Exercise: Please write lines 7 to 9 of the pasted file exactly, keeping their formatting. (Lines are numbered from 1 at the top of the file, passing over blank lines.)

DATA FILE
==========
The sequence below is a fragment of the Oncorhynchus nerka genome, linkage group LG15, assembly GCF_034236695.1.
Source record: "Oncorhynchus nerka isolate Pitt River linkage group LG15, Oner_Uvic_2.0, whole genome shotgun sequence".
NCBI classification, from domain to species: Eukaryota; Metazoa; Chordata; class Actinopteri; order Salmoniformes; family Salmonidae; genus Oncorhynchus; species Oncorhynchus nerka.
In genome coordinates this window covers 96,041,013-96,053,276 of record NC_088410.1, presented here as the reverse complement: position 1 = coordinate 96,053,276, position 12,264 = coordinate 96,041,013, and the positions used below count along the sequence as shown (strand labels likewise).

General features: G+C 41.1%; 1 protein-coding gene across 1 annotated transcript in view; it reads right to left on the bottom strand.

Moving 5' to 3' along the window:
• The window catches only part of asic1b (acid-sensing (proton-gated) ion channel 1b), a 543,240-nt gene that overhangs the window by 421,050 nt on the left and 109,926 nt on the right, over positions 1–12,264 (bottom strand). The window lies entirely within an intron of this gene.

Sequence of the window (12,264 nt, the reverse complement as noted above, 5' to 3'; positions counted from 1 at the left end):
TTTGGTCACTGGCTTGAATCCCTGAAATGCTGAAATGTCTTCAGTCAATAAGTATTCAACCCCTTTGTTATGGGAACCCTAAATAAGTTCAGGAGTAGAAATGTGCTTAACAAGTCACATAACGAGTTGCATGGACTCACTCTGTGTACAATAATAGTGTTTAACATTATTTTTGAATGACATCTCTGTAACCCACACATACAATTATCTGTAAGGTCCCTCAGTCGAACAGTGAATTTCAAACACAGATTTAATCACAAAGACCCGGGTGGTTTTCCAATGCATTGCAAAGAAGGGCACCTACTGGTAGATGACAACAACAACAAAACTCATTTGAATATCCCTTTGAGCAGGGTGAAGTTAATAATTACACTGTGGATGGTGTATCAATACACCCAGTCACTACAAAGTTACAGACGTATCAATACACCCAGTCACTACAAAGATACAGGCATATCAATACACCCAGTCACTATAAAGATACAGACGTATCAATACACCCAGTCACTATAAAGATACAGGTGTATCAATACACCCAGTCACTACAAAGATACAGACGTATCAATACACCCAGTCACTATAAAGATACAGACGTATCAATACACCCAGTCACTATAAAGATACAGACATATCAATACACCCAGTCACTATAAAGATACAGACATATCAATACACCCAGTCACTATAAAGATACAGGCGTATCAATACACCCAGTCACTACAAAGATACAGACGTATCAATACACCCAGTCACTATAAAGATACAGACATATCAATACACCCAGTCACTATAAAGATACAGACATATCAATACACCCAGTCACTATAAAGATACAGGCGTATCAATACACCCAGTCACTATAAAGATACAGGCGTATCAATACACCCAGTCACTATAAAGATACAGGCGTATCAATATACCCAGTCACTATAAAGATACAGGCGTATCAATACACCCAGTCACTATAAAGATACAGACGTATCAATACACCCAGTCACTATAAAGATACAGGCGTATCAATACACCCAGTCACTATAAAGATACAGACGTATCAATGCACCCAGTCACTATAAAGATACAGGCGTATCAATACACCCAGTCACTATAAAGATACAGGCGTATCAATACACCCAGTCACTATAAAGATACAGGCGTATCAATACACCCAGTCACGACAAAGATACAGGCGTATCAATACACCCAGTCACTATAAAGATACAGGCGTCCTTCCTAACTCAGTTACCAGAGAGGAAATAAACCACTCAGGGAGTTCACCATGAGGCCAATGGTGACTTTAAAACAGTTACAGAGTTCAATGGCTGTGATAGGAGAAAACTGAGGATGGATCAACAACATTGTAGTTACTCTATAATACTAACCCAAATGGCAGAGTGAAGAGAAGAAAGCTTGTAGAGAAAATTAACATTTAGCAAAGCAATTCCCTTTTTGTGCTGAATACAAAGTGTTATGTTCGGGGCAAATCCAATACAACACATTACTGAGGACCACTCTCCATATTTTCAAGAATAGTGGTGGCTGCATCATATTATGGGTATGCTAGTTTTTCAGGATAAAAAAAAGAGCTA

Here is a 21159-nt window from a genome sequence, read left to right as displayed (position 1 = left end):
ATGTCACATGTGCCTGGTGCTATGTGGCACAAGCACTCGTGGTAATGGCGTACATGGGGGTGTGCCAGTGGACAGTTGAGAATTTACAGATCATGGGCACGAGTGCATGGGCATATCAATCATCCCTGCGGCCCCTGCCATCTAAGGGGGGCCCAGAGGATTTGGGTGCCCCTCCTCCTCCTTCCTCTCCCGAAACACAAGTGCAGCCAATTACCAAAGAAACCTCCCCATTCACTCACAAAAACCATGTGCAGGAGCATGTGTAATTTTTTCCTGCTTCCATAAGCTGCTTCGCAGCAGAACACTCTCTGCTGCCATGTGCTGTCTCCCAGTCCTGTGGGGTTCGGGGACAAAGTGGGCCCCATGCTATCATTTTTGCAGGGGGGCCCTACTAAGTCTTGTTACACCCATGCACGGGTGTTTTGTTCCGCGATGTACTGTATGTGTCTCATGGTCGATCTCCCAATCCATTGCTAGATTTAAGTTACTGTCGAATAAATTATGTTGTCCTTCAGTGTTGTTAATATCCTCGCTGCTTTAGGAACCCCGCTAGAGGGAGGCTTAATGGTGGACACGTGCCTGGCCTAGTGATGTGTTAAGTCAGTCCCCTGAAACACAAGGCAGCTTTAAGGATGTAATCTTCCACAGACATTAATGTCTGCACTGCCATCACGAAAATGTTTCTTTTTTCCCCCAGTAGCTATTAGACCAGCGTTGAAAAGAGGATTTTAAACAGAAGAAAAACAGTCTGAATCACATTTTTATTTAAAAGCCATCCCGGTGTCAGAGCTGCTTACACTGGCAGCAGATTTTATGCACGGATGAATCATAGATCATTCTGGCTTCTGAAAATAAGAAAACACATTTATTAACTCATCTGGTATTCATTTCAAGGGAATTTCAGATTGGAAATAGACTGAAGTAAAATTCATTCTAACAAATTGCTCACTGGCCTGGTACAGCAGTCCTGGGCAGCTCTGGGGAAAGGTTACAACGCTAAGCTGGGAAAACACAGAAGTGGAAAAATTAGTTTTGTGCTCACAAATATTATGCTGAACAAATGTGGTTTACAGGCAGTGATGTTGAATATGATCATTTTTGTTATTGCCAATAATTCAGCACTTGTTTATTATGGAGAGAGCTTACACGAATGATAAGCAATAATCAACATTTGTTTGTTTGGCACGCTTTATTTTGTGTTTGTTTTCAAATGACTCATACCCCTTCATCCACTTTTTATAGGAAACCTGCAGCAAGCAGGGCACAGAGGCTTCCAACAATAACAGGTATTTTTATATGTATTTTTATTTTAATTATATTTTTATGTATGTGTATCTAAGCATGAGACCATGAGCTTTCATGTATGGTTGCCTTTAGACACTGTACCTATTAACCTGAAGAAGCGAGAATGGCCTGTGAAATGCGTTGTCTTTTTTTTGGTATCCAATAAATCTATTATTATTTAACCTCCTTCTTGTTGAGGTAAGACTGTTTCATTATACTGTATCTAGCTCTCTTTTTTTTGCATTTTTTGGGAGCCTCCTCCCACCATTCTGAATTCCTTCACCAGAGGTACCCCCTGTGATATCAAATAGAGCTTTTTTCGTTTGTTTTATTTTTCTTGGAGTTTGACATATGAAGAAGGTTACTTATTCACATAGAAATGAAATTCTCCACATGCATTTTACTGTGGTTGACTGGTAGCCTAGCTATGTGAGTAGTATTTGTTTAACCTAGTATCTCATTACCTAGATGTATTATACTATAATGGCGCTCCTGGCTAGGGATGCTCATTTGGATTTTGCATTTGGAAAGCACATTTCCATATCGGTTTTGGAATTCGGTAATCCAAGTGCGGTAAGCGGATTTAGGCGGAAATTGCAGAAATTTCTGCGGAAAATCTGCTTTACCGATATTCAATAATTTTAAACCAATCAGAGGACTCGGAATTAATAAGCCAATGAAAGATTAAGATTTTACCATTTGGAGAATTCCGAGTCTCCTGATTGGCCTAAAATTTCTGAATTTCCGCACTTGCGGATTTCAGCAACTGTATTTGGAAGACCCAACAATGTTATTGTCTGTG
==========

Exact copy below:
• The window catches only part of asic1b (acid-sensing (proton-gated) ion channel 1b), a 543,240-nt gene that overhangs the window by 421,050 nt on the left and 109,926 nt on the right, over positions 1–12,264 (bottom strand). The window lies entirely within an intron of this gene.

Sequence of the window (12,264 nt, the reverse complement as noted above, 5' to 3'; positions counted from 1 at the left end):
TTTGGTCACTGGCTTGAATCCCTGAAATGCTGAAATGTCTTCAGTCAATAAGTATTCAACCCCTTTGTTATGGGAACCCTAAATAAGTTCAGGAGTAGAAATGTGCTTAACAAGTCACATAACGAGTTGCATGGACTCACTCTGTGTACAATAATAGTGTTTAACATTATTTTTGAATGACATCTCTGTAACCCACACATACAATTATCTGTAAGGTCCCTCAGTCGAACAGTGAATTTCAAACACAGATTTAATCACAAAGACCCGGGTGGTTTTCCAATGCATTGCAAAGAAGGGCACCTACTGGTAGATGACAACAACAACAAAACTCATTTGAATATCCCTTTGAGCAGGGTGAAGTTAATAATTACACTGTGGATGGTGTATCAATACACCCAGTCACTACAAAGTTACAGACGTATCAATACACCCAGTCACTACAAAGATACAGGCATATCAATACACCCAGTCACTATAAAGATACAGACGTATCAATACACCCAGTCACTATAAAGATACAGGTGTATCAATACACCCAGTCACTACAAAGATACAGACGTATCAATACACCCAGTCACTATAAAGATACAGACGTATCAATACACCCAGTCACTATAAAGATACAGACATATCAATACACCCAGTCACTATAAAGATACAGACATATCAATACACCCAGTCACTATAAAGATACAGGCGTATCAATACACCCAGTCACTACAAAGATACAGACGTATCAATACACCCAGTCACTATAAAGATACAGACATATCAATACACCCAGTCACTATAAAGATACAGACATATCAATACACCCAGTCACTATAAAGATACAGGCGTATCAATACACCCAGTCACTATAAAGATACAGGCGTATCAATACACCCAGTCACTATAAAGATACAGGCGTATCAATATACCCAGTCACTATAAAGATACAGGCGTATCAATACACCCAGTCACTATAAAGATACAGACGTATCAATACACCCAGTCACTATAAAGATACAGGCGTATCAATACACCCAGTCACTATAAAGATACAGACGTATCAATGCACCCAGTCACTATAAAGATACAGGCGTATCAATACACCCAGTCACTATAAAGATACAGGCGTATCAATACACCCAGTCACTATAAAGATACAGGCGTATCAATACACCCAGTCACGACAAAGATACAGGCGTATCAATACACCCAGTCACTATAAAGATACAGGCGTCCTTCCTAACTCAGTTACCAGAGAGGAAATAAACCACTCAGGGAGTTCACCATGAGGCCAATGGTGACTTTAAAACAGTTACAGAGTTCAATGGCTGTGATAGGAGAAAACTGAGGATGGATCAACAACATTGTAGTTACTCTATAATACTAACCCAAATGGCAGAGTGAAGAGAAGAAAGCTTGTAGAGAAAATTAACATTTAGCAAAGCAATTCCCTTTTTGTGCTGAATACAAAGTGTTATGTTCGGGGCAAATCCAATACAACACATTACTGAGGACCACTCTCCATATTTTCAAGAATAGTGGTGGCTGCATCATATTATGGGTATGCTAGTTTTTCAGGATAAAAAAAAGAGCTA